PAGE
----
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Dynamic routing with multiple paths

The good and the bad of dynamic routing.

When you have multiple paths in your network, packets can go from point a to point b via different paths. How do you know which one it will be? Can you predict it? How can you troubleshoot when the routing goes awry? This tip, excerpted from Managing IP Networks with Cisco Routers, by Scott M. Ballew, provides some insight.

One of the most useful and interesting tasks you will need to perform is supporting dynamic routing in the presence of multiple paths between various points. Clearly, if you designed a network with redundant paths, you would like these paths to be used in the event of a network failure. You may also want them to be used to do some form of load balancing.

Controlling the selection of routes in a multipath network is no easy task. Since each router makes its own decisions about how it should route packets, it is possible, and even likely, that routers in different parts of your network may select different paths. Packets from host A to host B may take one pat, while packets from host B to host A may take another path. This is knows as asymmetric routing. Some network managers feel that asymmetric routing is to be avoided. While there is a certain merit to having the path from A to B be the exact reverse of the path from B to A, this is often difficult to achieve and may not be worth the effort. When all is working, the primary advantage of symmetry is that you can put monitoring equipment on any segment along the path and see both sides of a conversation. However, when it comes right down to it, you could put monitoring equipment on either the ultimate source or destination segment and see both sides of a conversation anyway.

Far more important than symmetric routing is stable and predictable routing. The routes selected by your routers should not be a crap shoot. If you know which routers and links are functioning, you should be able to compute manually which path packets between two hosts will take. This is critical for your ability to determine where to start looking for problems when the packets do not flow correctly. For example, if you have three network segments connected by two routers, it is clear that packets from host A to host B must traverse the three segments [in one direction]. If the packets should fail to reach their destination, you have a clearly defined set of places to look for failures.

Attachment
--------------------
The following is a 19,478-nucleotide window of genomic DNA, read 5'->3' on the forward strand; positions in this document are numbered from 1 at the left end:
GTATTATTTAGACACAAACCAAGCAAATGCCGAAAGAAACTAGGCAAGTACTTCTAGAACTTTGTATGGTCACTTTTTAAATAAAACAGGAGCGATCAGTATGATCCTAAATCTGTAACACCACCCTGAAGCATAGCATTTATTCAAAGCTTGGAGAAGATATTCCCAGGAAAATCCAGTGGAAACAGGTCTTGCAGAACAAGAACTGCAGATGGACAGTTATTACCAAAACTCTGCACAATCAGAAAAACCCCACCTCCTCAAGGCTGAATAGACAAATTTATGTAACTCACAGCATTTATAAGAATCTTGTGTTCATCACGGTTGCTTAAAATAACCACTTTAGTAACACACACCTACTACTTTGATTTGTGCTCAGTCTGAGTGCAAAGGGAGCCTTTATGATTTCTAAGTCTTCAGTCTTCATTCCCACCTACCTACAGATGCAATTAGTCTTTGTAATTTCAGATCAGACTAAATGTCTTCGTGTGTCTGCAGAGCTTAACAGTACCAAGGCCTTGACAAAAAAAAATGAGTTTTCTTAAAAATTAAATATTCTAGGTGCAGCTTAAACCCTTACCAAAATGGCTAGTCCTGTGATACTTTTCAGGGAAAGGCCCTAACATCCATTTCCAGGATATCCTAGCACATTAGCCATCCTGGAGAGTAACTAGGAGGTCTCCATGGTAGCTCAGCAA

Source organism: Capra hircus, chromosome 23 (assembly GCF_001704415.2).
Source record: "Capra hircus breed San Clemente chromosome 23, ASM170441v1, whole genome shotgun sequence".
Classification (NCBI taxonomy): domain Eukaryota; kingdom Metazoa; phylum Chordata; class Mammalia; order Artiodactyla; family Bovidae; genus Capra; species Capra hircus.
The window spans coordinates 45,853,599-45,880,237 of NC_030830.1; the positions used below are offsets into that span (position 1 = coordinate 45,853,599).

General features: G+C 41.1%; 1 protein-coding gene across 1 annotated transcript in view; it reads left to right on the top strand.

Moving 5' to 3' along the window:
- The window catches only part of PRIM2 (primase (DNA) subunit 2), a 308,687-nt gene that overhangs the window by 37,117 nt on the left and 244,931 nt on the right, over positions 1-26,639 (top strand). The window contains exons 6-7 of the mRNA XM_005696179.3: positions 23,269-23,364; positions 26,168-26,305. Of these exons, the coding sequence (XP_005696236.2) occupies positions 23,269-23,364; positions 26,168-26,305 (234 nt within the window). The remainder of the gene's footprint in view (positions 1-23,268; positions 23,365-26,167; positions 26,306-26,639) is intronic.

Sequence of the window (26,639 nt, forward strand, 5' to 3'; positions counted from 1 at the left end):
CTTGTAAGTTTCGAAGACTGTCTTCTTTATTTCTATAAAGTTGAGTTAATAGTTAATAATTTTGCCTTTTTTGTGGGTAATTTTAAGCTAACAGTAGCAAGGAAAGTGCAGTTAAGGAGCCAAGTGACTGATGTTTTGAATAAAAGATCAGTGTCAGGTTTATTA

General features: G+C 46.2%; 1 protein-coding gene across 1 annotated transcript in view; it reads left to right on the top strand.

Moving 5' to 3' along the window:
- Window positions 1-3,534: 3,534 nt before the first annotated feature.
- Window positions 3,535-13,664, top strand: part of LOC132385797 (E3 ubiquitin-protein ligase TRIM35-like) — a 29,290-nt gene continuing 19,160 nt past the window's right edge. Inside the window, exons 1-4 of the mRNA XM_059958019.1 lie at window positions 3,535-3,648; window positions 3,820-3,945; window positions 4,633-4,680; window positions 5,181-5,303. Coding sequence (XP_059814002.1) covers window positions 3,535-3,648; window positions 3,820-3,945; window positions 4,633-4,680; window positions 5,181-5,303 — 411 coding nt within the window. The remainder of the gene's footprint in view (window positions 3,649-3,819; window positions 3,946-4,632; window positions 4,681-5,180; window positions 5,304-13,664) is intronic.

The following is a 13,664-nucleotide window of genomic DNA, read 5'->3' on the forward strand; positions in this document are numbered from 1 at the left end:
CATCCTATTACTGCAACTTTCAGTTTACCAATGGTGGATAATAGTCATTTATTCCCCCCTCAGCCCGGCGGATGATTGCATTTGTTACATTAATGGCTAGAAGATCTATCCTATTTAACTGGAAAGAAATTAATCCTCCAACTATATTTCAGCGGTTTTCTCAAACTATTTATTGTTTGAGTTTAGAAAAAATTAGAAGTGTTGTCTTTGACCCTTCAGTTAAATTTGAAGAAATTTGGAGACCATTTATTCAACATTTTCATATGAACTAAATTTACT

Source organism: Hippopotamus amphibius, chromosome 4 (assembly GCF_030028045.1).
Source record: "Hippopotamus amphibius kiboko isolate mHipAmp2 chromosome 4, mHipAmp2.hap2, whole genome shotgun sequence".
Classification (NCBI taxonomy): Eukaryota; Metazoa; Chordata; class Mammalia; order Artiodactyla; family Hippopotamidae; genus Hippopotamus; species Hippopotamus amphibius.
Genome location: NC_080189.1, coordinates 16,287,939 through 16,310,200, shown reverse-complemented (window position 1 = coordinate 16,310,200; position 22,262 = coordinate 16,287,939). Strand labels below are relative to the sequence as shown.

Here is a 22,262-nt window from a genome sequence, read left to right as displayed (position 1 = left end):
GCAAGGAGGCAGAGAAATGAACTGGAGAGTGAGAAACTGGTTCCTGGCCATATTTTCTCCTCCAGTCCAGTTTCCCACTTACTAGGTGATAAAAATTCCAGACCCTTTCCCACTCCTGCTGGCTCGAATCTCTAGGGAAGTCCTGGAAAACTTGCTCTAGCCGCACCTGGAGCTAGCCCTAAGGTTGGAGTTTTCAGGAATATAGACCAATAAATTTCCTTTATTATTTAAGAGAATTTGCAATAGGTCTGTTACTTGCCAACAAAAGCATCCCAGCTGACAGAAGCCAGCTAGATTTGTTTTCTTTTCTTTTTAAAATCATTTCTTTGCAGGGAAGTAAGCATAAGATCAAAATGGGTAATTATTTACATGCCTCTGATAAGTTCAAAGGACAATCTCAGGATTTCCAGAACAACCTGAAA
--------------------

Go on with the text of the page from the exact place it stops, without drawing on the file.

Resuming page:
If you add a redundant link between the two routers (say, an FDDI ring), packets from A to B may flow across either?link. If they fail to make it, which link do you probe? If you have predictable routing, you know which link to probe, and you can cut your troubleshooting time significantly, especially when your network contains dozens of routers and hundreds of segments.

How you achieve predictable routing is specific to each network and routing protocol. Several criteria can enter into the router's decision; each protocol gives you different ways to affect this decision. In general, the primary control you have over this decision is the protocol's route metric. The route metric is how a routing protocol communicates the cost of using a specific route. For TIP, the metric is simply a hop count, while OSPF computes an administratively defined link cost based on the speed of the link be default, and IGRP and EIGRP use a complex metric consisting, in part, of link bandwidth, load, and reliability.


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